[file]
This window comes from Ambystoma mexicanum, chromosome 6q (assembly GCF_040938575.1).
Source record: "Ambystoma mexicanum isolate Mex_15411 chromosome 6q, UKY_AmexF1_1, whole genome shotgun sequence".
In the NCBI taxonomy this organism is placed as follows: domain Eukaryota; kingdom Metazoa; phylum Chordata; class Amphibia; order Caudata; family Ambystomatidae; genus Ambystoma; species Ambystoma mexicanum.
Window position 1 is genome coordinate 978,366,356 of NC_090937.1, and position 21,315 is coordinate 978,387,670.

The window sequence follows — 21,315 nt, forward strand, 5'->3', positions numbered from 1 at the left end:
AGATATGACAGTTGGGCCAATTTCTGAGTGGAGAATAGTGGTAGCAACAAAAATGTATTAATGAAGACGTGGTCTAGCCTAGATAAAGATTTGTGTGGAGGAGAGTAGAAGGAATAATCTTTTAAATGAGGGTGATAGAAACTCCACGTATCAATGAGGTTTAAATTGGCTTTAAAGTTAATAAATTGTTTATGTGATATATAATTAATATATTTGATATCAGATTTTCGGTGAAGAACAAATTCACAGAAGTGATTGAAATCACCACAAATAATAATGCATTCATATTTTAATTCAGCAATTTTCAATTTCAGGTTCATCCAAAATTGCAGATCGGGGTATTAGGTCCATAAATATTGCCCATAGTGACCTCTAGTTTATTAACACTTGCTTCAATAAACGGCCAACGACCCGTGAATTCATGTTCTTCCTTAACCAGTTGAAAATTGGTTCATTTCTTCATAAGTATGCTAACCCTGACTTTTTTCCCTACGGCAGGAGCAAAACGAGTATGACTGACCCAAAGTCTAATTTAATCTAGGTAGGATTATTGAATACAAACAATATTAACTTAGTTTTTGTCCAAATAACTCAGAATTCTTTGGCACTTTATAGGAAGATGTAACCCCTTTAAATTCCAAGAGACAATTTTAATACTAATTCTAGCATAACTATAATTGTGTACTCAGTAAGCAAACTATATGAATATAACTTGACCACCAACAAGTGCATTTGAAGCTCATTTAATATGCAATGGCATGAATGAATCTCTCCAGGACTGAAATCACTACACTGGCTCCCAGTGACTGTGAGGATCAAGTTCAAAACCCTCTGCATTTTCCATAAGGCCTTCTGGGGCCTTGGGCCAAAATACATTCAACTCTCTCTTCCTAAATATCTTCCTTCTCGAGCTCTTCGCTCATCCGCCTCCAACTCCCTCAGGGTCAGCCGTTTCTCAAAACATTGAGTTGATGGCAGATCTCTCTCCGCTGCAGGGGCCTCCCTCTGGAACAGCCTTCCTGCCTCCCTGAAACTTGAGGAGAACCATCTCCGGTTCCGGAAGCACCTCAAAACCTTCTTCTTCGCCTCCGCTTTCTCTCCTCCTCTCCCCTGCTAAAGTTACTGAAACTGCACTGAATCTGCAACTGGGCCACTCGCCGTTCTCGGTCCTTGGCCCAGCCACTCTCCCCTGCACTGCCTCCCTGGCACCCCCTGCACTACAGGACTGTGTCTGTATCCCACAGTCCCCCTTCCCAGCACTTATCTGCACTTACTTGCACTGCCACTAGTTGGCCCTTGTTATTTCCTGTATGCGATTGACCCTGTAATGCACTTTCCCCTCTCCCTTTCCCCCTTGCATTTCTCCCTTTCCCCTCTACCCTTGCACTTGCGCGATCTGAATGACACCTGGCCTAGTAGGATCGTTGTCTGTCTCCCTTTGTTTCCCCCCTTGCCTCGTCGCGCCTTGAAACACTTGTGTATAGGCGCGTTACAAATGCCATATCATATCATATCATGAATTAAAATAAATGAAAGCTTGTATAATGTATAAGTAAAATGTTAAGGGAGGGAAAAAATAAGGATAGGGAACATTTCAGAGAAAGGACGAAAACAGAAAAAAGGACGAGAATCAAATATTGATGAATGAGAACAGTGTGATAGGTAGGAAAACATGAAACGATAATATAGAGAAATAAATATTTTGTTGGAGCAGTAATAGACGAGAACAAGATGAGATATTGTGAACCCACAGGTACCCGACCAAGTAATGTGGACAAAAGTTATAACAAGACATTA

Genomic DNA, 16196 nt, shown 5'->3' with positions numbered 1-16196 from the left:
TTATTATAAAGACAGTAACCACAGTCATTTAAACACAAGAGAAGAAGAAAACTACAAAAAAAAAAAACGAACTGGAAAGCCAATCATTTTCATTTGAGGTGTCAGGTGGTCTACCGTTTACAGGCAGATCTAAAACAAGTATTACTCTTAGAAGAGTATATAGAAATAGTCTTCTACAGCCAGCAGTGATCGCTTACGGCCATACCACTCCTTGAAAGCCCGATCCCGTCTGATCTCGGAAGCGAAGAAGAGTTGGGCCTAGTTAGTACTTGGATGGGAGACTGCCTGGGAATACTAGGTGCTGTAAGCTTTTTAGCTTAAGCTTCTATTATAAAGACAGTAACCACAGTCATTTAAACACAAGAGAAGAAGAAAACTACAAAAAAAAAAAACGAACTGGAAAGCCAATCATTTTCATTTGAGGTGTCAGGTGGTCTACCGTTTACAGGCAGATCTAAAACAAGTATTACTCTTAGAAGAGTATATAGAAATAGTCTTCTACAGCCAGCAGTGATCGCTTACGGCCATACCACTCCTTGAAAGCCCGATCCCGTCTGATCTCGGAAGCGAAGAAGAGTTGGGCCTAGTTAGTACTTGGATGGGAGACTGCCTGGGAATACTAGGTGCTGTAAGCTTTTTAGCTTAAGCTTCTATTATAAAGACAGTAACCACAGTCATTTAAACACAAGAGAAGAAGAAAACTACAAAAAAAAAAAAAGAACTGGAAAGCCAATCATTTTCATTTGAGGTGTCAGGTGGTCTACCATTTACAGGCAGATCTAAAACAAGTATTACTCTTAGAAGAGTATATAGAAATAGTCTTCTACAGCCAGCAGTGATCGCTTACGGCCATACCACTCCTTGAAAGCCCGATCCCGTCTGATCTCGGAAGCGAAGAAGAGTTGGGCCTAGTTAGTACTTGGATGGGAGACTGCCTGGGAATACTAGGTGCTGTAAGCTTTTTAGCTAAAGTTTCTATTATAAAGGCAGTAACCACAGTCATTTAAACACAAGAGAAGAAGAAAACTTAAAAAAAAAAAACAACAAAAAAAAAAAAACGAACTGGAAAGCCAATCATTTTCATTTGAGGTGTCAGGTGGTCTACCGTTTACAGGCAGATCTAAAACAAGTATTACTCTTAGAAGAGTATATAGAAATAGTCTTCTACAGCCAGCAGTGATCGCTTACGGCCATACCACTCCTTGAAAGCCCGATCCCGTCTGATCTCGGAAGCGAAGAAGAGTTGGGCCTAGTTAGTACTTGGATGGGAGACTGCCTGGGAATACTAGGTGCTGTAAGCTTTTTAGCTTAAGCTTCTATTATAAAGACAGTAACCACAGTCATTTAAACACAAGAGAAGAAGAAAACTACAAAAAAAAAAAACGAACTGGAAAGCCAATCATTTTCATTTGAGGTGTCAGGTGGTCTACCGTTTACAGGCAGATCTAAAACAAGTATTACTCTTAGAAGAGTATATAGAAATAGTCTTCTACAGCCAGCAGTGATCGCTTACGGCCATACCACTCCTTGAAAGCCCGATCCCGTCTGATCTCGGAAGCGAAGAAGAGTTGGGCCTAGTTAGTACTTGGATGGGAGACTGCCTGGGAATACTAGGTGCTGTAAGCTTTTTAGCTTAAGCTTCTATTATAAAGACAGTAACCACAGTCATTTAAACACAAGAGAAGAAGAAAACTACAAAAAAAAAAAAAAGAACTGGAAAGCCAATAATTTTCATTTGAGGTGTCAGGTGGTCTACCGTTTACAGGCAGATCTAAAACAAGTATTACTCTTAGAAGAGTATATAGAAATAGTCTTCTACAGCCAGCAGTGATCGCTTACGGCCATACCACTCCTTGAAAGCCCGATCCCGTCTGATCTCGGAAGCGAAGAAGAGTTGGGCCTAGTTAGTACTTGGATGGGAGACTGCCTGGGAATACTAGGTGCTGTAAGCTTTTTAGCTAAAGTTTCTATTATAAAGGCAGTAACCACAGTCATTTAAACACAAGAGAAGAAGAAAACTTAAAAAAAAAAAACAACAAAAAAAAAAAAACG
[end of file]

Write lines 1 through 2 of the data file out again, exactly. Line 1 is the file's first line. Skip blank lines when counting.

This window comes from Ambystoma mexicanum, chromosome 6q (assembly GCF_040938575.1).
Source record: "Ambystoma mexicanum isolate Mex_15411 chromosome 6q, UKY_AmexF1_1, whole genome shotgun sequence".